Backyard innovation

How to turn a long narrow backyard into a multi-functional, low maintenance spot, ideal for relaxing or entertaining

Photography by: Pierre Béland

Designed by MYTO

From the designer:

After renovating the interior spaces of this iiner-city Montreal family home several months earlier, all that was left for MYTO to do was to reinvent was the backyard.

The owners, a young couple living in the United States, wanted designer Martine Brisson and landscape architect Roxanne Miller to transform the outdoor space into a cosy and welcoming place, perfect for weekend get-togethers with friends.

To achieve that goal, Brisson had to overcome a challenge: designing furnishings suitable for the long 446 sq ft space.

“We had to work with this particular volume," says Brisson

"That inspired us to design linear furniture, stretched out like a ribbon along the entire length of the yard. So our table becomes a low seat under the Japanese maple, and a double chaise longue where the sunshine hits the ground."

The multifunctional furniture can be used in many different ways depending on the user’s mood and time of day – for having a meal, enjoying a cocktail, chatting, relaxing or even taking a nap.

MYTO also had to work with a prerequisite: the layout needed to be easy to maintain and able to withstand any weather.

“This house is our clients’ pied-à-terre. They like to visit with a few friends, and never have to tidy or maintain the garden when they’re there."

For the table, Brisson chose to combine an aluminum frame with a Ductal concrete top. This material, with just 1% porosity, is fully waterproof and humidity-resistant, and most importantly it is much lighter than conventional concrete.


Linear furniture, stretched out like a ribbon along architecture, concrete, plant, sculpture, tree, wall, gray, black
Linear furniture, stretched out like a ribbon along the entire length of the yard was designed to overcome the challenge of accomodating outdoor living in the restricted space.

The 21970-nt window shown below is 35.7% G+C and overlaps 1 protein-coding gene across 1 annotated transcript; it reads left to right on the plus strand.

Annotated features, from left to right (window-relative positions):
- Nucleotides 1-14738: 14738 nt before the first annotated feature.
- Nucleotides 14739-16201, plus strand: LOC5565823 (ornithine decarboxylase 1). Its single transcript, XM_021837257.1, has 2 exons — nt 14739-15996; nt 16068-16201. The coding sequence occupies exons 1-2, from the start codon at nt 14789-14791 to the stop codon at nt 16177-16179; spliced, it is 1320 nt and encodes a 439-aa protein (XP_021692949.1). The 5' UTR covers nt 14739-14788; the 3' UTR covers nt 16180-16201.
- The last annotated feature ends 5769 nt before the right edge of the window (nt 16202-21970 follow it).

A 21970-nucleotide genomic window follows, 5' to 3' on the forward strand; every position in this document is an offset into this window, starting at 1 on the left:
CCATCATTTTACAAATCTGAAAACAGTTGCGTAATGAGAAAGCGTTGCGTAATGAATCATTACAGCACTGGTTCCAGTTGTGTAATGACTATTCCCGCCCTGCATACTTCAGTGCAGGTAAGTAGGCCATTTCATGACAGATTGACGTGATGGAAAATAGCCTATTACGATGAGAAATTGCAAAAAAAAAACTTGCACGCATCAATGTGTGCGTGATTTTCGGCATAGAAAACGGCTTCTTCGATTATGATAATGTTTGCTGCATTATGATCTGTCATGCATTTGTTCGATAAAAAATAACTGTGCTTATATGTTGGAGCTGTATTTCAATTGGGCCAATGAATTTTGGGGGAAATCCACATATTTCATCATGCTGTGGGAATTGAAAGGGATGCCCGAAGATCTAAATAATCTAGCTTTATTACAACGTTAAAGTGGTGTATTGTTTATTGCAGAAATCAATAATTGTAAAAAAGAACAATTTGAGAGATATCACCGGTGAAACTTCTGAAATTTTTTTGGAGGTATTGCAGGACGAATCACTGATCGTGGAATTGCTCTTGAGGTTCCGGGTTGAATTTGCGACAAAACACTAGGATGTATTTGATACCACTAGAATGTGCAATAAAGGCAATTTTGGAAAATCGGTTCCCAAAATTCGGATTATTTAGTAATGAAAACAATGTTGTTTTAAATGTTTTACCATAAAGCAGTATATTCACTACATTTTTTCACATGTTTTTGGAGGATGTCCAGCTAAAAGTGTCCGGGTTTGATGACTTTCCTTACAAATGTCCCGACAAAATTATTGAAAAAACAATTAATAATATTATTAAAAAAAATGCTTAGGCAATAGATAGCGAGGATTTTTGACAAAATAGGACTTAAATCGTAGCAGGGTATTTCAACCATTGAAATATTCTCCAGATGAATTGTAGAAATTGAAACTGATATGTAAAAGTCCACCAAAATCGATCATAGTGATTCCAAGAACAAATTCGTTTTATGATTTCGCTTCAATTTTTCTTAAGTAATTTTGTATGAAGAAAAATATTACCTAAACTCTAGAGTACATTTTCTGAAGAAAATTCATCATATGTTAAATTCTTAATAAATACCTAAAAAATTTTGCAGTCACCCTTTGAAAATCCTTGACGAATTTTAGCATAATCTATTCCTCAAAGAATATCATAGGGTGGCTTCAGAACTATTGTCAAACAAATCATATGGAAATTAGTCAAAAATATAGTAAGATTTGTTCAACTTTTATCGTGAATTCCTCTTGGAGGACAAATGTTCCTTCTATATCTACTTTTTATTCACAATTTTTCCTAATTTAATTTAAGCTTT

“A half-inch of thickness is enough, whereas conventional concrete would have had to be two or three inches thick to achieve the same resistance.”

As Ductal concrete can also be tinted, the designer chose an almost-white grey, contrasting with the large, 24 x 24 black paving stones. The end result is that the furniture seems to emerge from the ground like a wave.

Around the table are rope chairs from Jardin de Ville. Small, battery-powered LED lanterns placed here and there light the space softly at night.

“The Follow Me lamps can be moved around without getting in the way. They help create a warm ambience without annoying the neighbours with overly intense light. And in the winter, they can be used inside,” Brisson adds.

Lastly, to enhance the intimate ambience and make the space completely private, the designer installed a wooden fence at the back of the yard. The wooden slats were cut at an angle to admit light while preventing passers-by in the back alley from peering into the courtyard.

Japanese-inspired vegetation

In addition to designing the furniture, MYTO faced another challenge: retaining the existing flower bed while showcasing the Japanese maple that has been growing in the yard for many years.

“We had to find vegetation that wouldn’t interfere with the tree’s roots,” says Roxanne Miller.

The horticulturist decided to plant drought-resistant and rustic plants; ferns (Athyrium filix-femina) moss at the foot of the Japanese maple (Acer japonicum), Pachysandra and other ground covers and especially, as it is MYTO’s signature, Hydrangea paniculata.

Shiny black pebbles were arranged on the ground to mark the boundary between the bed and the living area.

Alongside the flowerbed, the brick wall belonging to the neighbouring building gave the partners a special challenge.

The owners wanted designer Martine Brisson and landscape architecture, autumn, branch, building, deciduous, flower, leaf, maple, maple leaf, nature, plant, red, room, sky, tree, woody plant, brown
The owners wanted designer Martine Brisson and landscape architect Roxanne Miller to transform the outdoor space into a cosy and welcoming place, perfect for weekend get-togethers with friends.

“At first, the wall was covered in magnificent creeping vines and a big part of the design. But one day, the neighbour needed the vines removed to enable repairs to the brickwork.

"After that, the original roughcast surface reappeared. With its multiple colours – greys, greens and blues – it gave needed character to our yard, therefor we left it as-is,” says Miller.

To illuminate the space and echo the neighbour’s wall, the partners repainted the brick wall of the clients’ house, facing the yard. Once dark green, it is now a very light grey.

“This also had a positive impact on light levels inside the house,” the designer notes.

With plenty of shade in certain places, the yard was transformed into a minimalist layout and Japanese inspirations, and is now a perfect space for relaxing

“To bring it all together, by the end of the year we will plant another tree that represents MYTO’s signature design, (Chamaecyparis nootkatensis) at the back of the yard, in front of the wooden fence,” Miller says.

Sep 17, 2019
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